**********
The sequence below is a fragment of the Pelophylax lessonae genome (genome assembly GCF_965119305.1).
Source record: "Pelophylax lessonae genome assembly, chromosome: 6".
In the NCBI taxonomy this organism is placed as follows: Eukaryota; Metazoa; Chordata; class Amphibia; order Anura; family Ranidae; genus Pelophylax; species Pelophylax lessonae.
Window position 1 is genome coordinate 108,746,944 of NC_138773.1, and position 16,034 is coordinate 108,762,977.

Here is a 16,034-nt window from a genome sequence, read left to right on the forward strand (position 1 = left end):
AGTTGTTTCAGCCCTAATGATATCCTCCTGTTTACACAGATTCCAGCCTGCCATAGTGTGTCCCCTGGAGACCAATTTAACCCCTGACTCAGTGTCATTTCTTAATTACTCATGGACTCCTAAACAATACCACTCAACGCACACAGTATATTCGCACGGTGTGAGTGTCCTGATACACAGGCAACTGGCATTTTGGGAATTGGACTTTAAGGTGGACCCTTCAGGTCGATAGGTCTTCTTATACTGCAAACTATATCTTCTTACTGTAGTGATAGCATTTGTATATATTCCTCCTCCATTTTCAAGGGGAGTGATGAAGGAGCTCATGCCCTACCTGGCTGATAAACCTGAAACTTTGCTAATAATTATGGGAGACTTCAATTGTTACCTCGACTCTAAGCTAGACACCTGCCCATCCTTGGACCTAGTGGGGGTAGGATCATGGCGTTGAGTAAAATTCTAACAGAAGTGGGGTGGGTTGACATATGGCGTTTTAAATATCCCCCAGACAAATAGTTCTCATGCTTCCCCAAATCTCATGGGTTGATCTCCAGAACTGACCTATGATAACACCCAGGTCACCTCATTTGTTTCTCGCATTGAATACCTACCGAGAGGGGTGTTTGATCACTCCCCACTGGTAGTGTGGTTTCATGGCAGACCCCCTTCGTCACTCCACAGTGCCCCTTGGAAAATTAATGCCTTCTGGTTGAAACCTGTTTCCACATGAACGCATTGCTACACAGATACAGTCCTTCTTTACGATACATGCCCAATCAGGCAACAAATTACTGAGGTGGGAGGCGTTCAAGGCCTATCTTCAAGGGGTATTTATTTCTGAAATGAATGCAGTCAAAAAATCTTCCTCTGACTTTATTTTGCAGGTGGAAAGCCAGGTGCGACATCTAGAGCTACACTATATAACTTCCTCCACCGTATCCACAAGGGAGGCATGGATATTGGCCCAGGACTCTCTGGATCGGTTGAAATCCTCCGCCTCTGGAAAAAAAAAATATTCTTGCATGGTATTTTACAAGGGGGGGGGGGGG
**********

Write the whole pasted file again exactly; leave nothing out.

The sequence below is a fragment of the Pelophylax lessonae genome (genome assembly GCF_965119305.1).
Source record: "Pelophylax lessonae genome assembly, chromosome: 6".
In the NCBI taxonomy this organism is placed as follows: Eukaryota; Metazoa; Chordata; class Amphibia; order Anura; family Ranidae; genus Pelophylax; species Pelophylax lessonae.
Window position 1 is genome coordinate 108,746,944 of NC_138773.1, and position 16,034 is coordinate 108,762,977.

Here is a 16,034-nt window from a genome sequence, read left to right on the forward strand (position 1 = left end):
AGTTGTTTCAGCCCTAATGATATCCTCCTGTTTACACAGATTCCAGCCTGCCATAGTGTGTCCCCTGGAGACCAATTTAACCCCTGACTCAGTGTCATTTCTTAATTACTCATGGACTCCTAAACAATACCACTCAACGCACACAGTATATTCGCACGGTGTGAGTGTCCTGATACACAGGCAACTGGCATTTTGGGAATTGGACTTTAAGGTGGACCCTTCAGGTCGATAGGTCTTCTTATACTGCAAACTATATCTTCTTACTGTAGTGATAGCATTTGTATATATTCCTCCTCCATTTTCAAGGGGAGTGATGAAGGAGCTCATGCCCTACCTGGCTGATAAACCTGAAACTTTGCTAATAATTATGGGAGACTTCAATTGTTACCTCGACTCTAAGCTAGACACCTGCCCATCCTTGGACCTAGTGGGGGTAGGATCATGGCGTTGAGTAAAATTCTAACAGAAGTGGGGTGGGTTGACATATGGCGTTTTAAATATCCCCCAGACAAATAGTTCTCATGCTTCCCCAAATCTCATGGGTTGATCTCCAGAACTGACCTATGATAACACCCAGGTCACCTCATTTGTTTCTCGCATTGAATACCTACCGAGAGGGGTGTTTGATCACTCCCCACTGGTAGTGTGGTTTCATGGCAGACCCCCTTCGTCACTCCACAGTGCCCCTTGGAAAATTAATGCCTTCTGGTTGAAACCTGTTTCCACATGAACGCATTGCTACACAGATACAGTCCTTCTTTACGATACATGCCCAATCAGGCAACAAATTACTGAGGTGGGAGGCGTTCAAGGCCTATCTTCAAGGGGTATTTATTTCTGAAATGAATGCAGTCAAAAAATCTTCCTCTGACTTTATTTTGCAGGTGGAAAGCCAGGTGCGACATCTAGAGCTACACTATATAACTTCCTCCACCGTATCCACAAGGGAGGCATGGATATTGGCCCAGGACTCTCTGGATCGGTTGAAATCCTCCGCCTCTGGAAAAAAAAAATATTCTTGCATGGTATTTTACAAGGGGGGGGGGGGG